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dc.contributor.authorHirsch, H.
dc.contributor.authorGallien, L.
dc.contributor.authorImpson, F.A.C.
dc.contributor.authorKleinjan, C.
dc.contributor.authorRichardson, D.M.
dc.contributor.authorLe Roux, J.J.
dc.date.accessioned2017-06-22T11:42:18Z
dc.date.available2017-06-22T11:42:18Z
dc.date.issued2017
dc.identifier.citationHirsch, H.; Gallien, L.; Impson, F.A.C.; Kleinjan, C.; Richardson, D.M.; le Roux, J.J. (2017) Unresolved native range taxonomy complicates inferences in invasion ecology: Acacia dealbata Link as an example. Biological Invasions, 19(6): 1715-1722en
dc.identifier.issn1387-3547en
dc.identifier.urihttp://hdl.handle.net/123456789/2287
dc.description.abstractElaborate and expensive endeavours are underway worldwide to understand and manage biological invasions. However, the success of such efforts can be jeopardised due to taxonomic uncertainty. We highlight how unresolved native range taxonomy can complicate inferences in invasion ecology using the invasive tree Acacia dealbata in South Africa as an example. Acacia dealbata is thought to comprise two subspecies based on morphological characteristics and environmental requirements within its native range in Australia: ssp. dealbata and spp. subalpina. Biological control is the most promising option for managing invasive A. dealbata populations in South Africa, but it remains unknown which genetic/taxonomic entities are present in the country. Resolving this question is crucial for selecting appropriate biological control agents and for identifying areas with the highest invasion risk. We used species distribution models (SDMs) and phylogeographic approaches to address this issue. The ability of subspecies-specific and overall species SDMs to predict occurrences in South Africa was also explored. Furthermore, as non-overlapping bioclimatic niches between the two taxonomic entities may translate into evolutionary distinctiveness, we also tested genetic distances between the entities using DNA sequencing data and network analysis. Both approaches were unable to differentiate the two putative subspecies of A. dealbata. However, the SDM approach revealed a potential niche shift in the non-native range, and DNA sequencing results suggested repeated introductions of different native provenances into South Africa. Our findings provide important information for ongoing biological control attempts and highlight the importance of resolving taxonomic uncertainties in invasion ecology.en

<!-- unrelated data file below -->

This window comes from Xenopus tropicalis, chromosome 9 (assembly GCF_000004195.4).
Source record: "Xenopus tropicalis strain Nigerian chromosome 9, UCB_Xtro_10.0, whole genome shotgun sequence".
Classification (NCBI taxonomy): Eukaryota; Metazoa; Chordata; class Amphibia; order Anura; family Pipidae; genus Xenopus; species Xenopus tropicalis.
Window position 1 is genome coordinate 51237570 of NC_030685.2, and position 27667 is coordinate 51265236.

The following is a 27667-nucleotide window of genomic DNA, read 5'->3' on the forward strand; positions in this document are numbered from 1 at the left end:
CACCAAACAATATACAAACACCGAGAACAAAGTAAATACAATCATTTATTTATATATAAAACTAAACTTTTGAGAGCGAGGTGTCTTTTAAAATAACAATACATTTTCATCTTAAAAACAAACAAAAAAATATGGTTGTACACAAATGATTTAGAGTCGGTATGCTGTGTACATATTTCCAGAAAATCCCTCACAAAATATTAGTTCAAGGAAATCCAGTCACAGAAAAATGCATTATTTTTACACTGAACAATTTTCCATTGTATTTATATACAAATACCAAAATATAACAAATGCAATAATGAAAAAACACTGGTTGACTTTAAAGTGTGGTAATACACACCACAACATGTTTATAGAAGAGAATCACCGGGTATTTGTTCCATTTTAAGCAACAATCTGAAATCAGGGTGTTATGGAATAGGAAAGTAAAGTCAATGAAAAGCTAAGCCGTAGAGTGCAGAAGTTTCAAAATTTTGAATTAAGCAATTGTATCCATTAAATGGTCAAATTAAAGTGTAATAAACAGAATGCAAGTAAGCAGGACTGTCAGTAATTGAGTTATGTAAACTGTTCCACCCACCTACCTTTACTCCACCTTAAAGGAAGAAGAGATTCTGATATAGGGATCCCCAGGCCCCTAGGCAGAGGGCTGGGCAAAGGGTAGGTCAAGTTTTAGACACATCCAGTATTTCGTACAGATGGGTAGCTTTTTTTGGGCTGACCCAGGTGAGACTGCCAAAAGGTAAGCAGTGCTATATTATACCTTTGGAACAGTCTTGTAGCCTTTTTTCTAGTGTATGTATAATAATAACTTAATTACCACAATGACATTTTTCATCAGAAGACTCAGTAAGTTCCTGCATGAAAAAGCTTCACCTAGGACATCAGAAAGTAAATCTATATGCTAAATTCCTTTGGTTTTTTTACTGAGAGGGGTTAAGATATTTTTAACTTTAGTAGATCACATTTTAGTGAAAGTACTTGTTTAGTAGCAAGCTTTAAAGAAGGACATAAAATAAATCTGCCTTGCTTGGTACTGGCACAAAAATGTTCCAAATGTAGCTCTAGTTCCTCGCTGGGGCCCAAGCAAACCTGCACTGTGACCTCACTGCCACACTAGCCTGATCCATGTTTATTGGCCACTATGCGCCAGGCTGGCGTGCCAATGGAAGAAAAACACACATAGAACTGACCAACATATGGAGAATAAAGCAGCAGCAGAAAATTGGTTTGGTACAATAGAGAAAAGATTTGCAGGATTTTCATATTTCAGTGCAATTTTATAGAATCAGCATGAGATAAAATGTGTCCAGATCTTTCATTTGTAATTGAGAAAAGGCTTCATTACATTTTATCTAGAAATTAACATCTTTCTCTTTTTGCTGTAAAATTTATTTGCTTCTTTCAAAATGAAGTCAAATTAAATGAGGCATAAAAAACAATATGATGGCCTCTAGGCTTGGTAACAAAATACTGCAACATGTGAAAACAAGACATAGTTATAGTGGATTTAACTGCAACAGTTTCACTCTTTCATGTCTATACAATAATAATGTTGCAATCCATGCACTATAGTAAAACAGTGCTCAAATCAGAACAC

dc.format.extent559625 bytes
dc.format.mimetypeapplication/pdf
dc.language.isoenen
dc.publisherSpringeren
dc.subjectDNA sequencingen
dc.subjectFabaceaeen
dc.subjectSpecies distribution modelsen
dc.subjectSubspeciesen
dc.subjectTree invasionsen
dc.titleUnresolved native range taxonomy complicates inferences in invasion ecology: Acacia dealbata Link as an exampleen
dc.typeJournalArticlesen
dc.cibjournalBiological Invasionsen
dc.cibprojectNAen


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